Comics for the Youth Movement, Not for Kids

A new history of Zap Comix celebrates how the lascivious, tongue-in-cheek cartoons revolted against conservative Cold War-era mores.

When the first issue of Zap Comix premiered in San Francisco in 1968, sold out of a baby carriage and emblazoned with the advisory panel “Fair Warning: For Adult Intellectuals Only," not many believed it could last more than a few issues. And yet by 2014, the underground publication, still publishing, has lasted 16.

This long and relatively unprolific legacy is chronicled in full in the new five-volume collection The Complete Zap Comix (Fantagraphics Books), edited by Gary Groth, with commentary by Partrick Rosenkranz. It includes everything from No. 0 (which, in the comics' tongue-in-cheek fashion, was published after No. 1) and a brand-new No. 16, edited by Groth. It also exhibits one-of-a-kind collaborations with R. Crumb, Victor Moscoso, Rick Griffin, Spain Rodriquez, Gilbert Shelton, S. Clay Wilson, and Robert Williams.

At the time of Zap’s inception, underground comix (otherwise known as X-rated comics) were primarily published in underground papers like the East Village Other, Berkeley Barb, and Los Angeles Free Press. They attacked repressive Cold War-era mores and uptight middle-class values at a time when old-fashioned legislators believed American youths were susceptible to forces of evil filtered through rock 'n' roll and comic books.

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Threatened with government regulations that would diminish profits, the comics industry decided to police itself through the Comics Code Authority, which like Hollywood’s proscriptive self-regulating Hays Office, cleansed any morally suspicious content prior to bestowing its seal of approval. Such rampant comic book deviancy as gratuitous violence, unwed sex, and disrespect of authority was duly expunged.

Zap artists, inspired by original '50s MAD comic book, had enough of Code-inspired mediocrity. Underground comix, says Rosenkranz, the author of Rebel Visions: The Underground Comix Revolution, “ridiculed authority and encouraged debauchery. They blew minds and gave voice to all kinds of dissent, not just political issues. They arose at a time when things needed to be changed and people were willing to risk their necks for what they believed.”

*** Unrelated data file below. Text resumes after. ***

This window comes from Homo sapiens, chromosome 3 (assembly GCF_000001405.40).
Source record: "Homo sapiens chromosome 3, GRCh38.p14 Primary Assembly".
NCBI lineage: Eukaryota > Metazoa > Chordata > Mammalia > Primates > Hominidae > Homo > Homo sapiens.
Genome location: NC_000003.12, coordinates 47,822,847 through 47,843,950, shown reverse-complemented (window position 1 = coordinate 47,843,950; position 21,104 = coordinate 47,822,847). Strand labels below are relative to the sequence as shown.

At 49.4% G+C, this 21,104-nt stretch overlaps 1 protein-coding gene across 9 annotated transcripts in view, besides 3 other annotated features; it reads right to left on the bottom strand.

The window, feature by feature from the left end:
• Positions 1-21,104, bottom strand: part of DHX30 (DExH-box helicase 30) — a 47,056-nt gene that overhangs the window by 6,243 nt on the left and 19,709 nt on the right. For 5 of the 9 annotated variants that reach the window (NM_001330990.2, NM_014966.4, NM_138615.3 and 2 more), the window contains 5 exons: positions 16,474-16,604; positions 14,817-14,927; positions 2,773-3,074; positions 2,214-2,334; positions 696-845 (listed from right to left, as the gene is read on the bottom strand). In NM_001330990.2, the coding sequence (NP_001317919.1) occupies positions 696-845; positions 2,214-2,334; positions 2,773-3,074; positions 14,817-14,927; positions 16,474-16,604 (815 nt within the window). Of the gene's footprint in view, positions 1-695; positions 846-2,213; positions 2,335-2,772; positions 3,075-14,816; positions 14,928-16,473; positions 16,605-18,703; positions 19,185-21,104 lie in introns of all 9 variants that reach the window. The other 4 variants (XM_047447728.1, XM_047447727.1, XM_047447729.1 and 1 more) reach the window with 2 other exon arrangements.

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Zap was started by underground cartoonist R. Crumb, and No. 1 featured his refreshingly deranged views of conventional life. Included inside were such strips as “Whiteman,” a timeless tale of “civilization in crisis”; “Mr. Natural Encounters Flakey Foont,” a jab at spirituality trends; “Ultra Super Modernistic Comics,” a shot at high art; and his classic “Keep on Truckin’,” an iconic, absurdist burlesque. While today these comics seem tame, at the time satires dealing with sex and nudity, recreational drug use, and even critiques of racial stereotyping tested the tolerance of mainstream adult America, who were at odds with the emerging youth culture Zap embodied.

Fantagraphic Books
Fantagraphic Books

“Sweaty cartoon characters having all kinds of sex was offensive enough for self-appointed censors everywhere,” Rosenkranz told me, “but coupling it with sedition, disrespect, and calls for revolution made it intolerable to the Silent Majority, as Nixon and [Spiro] Agnew liked to call their invisible supporters.”

Not surprisingly, various local authorities banned issues of Zap (especially Nos. 2 and 4), issuing summons and even arresting news dealers. Groth, founder of Fantagraphics Books and editor of The Comics Journal, says some work like R. Crumb's “Joe Blow,” (depicting a family enjoying incestuous relations) still packs a punch. And contributor S. Clay Wilson’s work remains as raw and unmediated as anything done by any cartoonist since. “In fact, considering that the Zap run spans 1968 to the present, it's astonishing how contemporary it feels, how it hasn't dated,” Groth said.

Fantagraphic Books
Fantagraphic Books

Comics were considered a children's medium when Zap was under legal scrutiny, and officials did not feel that the “Adults Only” label was enough of a warning. This, Groth explained, showed artists rebelling the only way they knew how, by making comics unfit for children.

For late '60s youth culture, Zap was what superheroes were for Depression-era, war-scarred American boys: a symbol of power. The '60s was the age of the anti-hero, and underground comix like Zap “gave readers another way to participate in the revolution,” Rozenkranz said.

“Reading those things and laughing at them was like endorsing the boldness of the ideas behind them,” he added, noting that another, simpler reason the young people liked them was that they were “shockingly funny.”

Fantagraphic Books

Zap was buoyed by another trait, which this collection brings into clear focus: It exhibited artists at the top of their form. “The sheer artistic weight of seven of the best underground cartoonists under one roof gave the title a singular distinction that solo comics by the individual artists couldn't match,” Groth said. “They covered the spectrum of styles and sensibilities and played off each other in such a way that made Zap greater than the sum of its parts.”

Rick Griffin died in 1991, Spain Rodriquez in 2012, and S. Clay Wilson is no longer drawing comics, but the other contributing artists continue to create to this day. Which raises the question: While the Zap collection nontheless preserves some of the most era’s most iconic comix, why wasn’t it more prolific? After 50-plus years, one might expect more than 16 issues.

Rosenkranz pondered the possiblities. “They should have gotten off their butts and come out with an issue every year,” he said. “Muses were blamed for being late and excuses rained down like meatballs, but we could be reading Zap No. 46 now instead of this boxed set. How much better would that be?”